Sorghum can replace cassava as a value ingredient in fish diets. This was shown from trials in Vietnam, commissioned by the US Grains Council (USGC).
The US Grains Council (USGC) reports that Vietnam produced an estimated 1.2 million tons of catfish in 2014, requiring an estimated 2.4 million tons of compound feed, traditionally sourced from locally-available cassava. However, the demand for cassava for aquaculture, swine and even fuel ethanol production has risen significantly while domestic production has not increased in the last five years, leading to concerns about supply and price.
To test the viability of substituting sorghum for cassava, the Council recently concluded in-country feeding trials, with support from the United Sorghum Checkoff Program, for Pangasius, a medium-large to very large catfish species native to Southeast Asia that is also called basa fish or bocourti. Sorghum is one potential ingredient to substitute for cassava as a source of starch for feeding Pangasius in Vietnam. Sorghum contains a reasonable amount of protein (10%), higher than cassava. Sorghum contains higher amino acids, similar to corn but relatively higher in tryptophan and threonine.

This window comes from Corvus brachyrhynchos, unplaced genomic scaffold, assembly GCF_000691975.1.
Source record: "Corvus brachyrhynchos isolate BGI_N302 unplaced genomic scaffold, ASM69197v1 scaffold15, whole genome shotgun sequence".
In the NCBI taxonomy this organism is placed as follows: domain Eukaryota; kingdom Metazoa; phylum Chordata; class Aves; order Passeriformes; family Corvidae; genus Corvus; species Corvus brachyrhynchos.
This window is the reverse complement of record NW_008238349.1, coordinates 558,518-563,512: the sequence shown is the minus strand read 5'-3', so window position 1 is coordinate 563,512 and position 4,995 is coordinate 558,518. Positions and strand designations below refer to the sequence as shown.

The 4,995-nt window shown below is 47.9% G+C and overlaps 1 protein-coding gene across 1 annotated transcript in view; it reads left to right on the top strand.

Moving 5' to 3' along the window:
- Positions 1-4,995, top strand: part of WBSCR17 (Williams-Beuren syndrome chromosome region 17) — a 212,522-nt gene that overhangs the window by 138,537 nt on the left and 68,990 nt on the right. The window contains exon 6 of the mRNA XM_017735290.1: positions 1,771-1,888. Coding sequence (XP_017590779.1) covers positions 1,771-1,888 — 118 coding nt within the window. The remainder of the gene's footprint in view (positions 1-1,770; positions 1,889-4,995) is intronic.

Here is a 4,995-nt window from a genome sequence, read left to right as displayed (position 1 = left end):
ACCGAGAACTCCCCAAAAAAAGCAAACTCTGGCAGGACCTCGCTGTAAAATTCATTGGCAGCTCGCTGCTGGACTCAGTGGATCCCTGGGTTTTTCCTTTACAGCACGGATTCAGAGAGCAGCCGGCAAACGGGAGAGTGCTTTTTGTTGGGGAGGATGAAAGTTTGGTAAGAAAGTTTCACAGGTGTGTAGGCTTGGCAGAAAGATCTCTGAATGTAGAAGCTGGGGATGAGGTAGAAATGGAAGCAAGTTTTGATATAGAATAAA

The trials were conducted at a private research farm in Vietnam and compared diets based on sorghum (20% inclusion rate), corn (10% inclusion rate) or cassava (15% inclusion rate). They concluded both grains could replace cassava as a source of starch for feeding Pangasius.
Results showed no difference between the sources of starch on growth performance, fillet colour or physical properties of feed pellets (density and floatability). Beyond starch, sorghum is also low in tannins and contains higher protein (more than 10% versus 2.5%) and amino acids (similar to corn) than cassava, particularly tryptophan and threonine.